Where the land meets water, we find the most critical component of the transport of goods, services, and people―ports and harbors.
We offer a long history of providing environmental consulting services to ports and harbor clients, making us adept at the potential concerns around the operational, regulatory, and economic impacts of their maintenance, growth, and infrastructure improvement projects. Ports and harbor projects require a diverse array of stakeholders, often including multiple federal permitting agencies, local jurisdictions, tribes, environmental advocacy groups, and the general public. Our team is adept at coordinating with these stakeholders to ensure efficient and cost-effective approaches to environmental products and processes.
Our experience is directly applicable to the issues frequently encountered on port projects. These issues include managing large-scale capital improvement projects at seaport facilities with respect to long-term liabilities, existing and future land use, stakeholder concerns, public perception, environmental concerns, and regulatory compliance. Our track record for providing high-quality environmental review and permitting documentation for container terminal development, cruise terminals, marinas, deep water ports, and freight mobility allows us to address many aspects of port upland and in-water maintenance and repair, development, expansion, and master planning.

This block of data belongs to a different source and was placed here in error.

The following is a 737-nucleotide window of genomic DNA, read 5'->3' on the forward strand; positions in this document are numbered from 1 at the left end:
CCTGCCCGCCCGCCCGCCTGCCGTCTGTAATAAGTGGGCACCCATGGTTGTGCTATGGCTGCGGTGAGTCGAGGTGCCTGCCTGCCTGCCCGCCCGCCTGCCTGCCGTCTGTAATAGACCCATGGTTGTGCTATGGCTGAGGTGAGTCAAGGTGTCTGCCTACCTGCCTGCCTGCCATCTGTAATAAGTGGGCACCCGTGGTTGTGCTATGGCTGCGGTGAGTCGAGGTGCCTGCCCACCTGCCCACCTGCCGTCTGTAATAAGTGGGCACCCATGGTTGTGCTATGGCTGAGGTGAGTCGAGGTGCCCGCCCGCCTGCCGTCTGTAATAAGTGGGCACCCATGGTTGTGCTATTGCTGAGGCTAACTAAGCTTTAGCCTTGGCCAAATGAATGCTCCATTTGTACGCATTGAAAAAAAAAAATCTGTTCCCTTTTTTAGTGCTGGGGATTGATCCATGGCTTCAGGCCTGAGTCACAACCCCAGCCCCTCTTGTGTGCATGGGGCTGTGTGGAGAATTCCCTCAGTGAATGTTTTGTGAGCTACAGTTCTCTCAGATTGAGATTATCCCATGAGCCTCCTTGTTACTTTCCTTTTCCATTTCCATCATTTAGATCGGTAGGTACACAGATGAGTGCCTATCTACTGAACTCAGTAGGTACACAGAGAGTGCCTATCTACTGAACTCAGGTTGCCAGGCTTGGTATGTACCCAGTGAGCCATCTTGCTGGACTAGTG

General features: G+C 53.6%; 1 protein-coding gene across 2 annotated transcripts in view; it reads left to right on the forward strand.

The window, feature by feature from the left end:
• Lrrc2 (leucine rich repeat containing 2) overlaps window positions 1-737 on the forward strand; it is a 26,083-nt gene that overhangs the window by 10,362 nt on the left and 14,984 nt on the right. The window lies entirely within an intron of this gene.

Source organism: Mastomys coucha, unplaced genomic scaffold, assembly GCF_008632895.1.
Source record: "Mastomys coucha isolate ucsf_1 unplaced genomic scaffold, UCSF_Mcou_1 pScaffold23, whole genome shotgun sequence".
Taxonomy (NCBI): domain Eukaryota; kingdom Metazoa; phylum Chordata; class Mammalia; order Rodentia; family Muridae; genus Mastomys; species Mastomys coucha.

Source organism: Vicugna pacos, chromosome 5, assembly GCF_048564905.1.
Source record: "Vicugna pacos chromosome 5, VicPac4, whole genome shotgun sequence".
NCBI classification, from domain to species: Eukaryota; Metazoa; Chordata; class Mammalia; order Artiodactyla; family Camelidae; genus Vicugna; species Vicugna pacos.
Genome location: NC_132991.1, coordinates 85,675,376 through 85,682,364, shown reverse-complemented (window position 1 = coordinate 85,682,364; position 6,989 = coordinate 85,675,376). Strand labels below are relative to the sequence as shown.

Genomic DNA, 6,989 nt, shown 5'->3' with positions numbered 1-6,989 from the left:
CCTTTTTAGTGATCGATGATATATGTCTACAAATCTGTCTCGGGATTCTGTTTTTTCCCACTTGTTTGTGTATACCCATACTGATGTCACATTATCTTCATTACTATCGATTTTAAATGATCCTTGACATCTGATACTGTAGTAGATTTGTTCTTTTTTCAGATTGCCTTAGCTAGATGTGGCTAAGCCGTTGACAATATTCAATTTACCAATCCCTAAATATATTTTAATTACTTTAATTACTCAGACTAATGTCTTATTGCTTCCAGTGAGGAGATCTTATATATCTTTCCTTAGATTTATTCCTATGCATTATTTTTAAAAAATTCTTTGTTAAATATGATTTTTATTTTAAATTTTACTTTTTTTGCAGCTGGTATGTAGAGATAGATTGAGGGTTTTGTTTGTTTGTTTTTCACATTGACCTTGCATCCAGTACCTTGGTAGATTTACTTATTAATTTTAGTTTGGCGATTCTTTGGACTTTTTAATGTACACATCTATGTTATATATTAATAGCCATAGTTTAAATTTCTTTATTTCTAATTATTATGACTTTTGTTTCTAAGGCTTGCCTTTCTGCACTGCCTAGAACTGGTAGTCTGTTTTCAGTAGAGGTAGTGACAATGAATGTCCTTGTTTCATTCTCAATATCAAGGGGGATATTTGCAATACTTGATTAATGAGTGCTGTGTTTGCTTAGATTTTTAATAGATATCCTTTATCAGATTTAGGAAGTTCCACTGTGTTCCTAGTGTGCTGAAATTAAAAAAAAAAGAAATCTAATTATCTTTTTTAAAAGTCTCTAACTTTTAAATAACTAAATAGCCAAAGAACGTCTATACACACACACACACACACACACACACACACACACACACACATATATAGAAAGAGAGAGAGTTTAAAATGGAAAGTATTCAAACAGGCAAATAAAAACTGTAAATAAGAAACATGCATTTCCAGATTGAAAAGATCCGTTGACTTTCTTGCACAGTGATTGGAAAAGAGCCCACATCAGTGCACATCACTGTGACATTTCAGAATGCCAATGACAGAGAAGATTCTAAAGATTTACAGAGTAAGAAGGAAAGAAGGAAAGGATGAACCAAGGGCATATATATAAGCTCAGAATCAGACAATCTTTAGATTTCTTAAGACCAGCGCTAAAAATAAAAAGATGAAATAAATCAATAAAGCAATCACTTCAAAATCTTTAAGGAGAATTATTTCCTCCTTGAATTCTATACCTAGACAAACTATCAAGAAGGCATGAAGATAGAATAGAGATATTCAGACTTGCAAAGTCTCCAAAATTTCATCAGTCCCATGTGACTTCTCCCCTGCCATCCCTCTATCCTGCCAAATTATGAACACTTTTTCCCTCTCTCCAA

Our team has worked extensively with the Ports of Seattle, Tacoma, Northwest Seaport Alliance, Portland, Los Angeles, Oakland, Redwood City, San Diego, and Stockton. We have developed strong regulatory permitting protocol for NEPA, CEQA, and SEPA ; assisted in attracting new tenants through strategic proactive environmental review strategies; and helped lead impactful and meaningful public outreach efforts.
An interview with Richard Sinkoff, Director of Environmental Programs and Planning, Port of Oakland, on the value of working with stakeholders to achieve a healthier environment.
An interview with Christopher Cannon, Director of Environmental Management at the Port of Los Angeles, on the importance of clean air and how industry technology will get us to net-zero.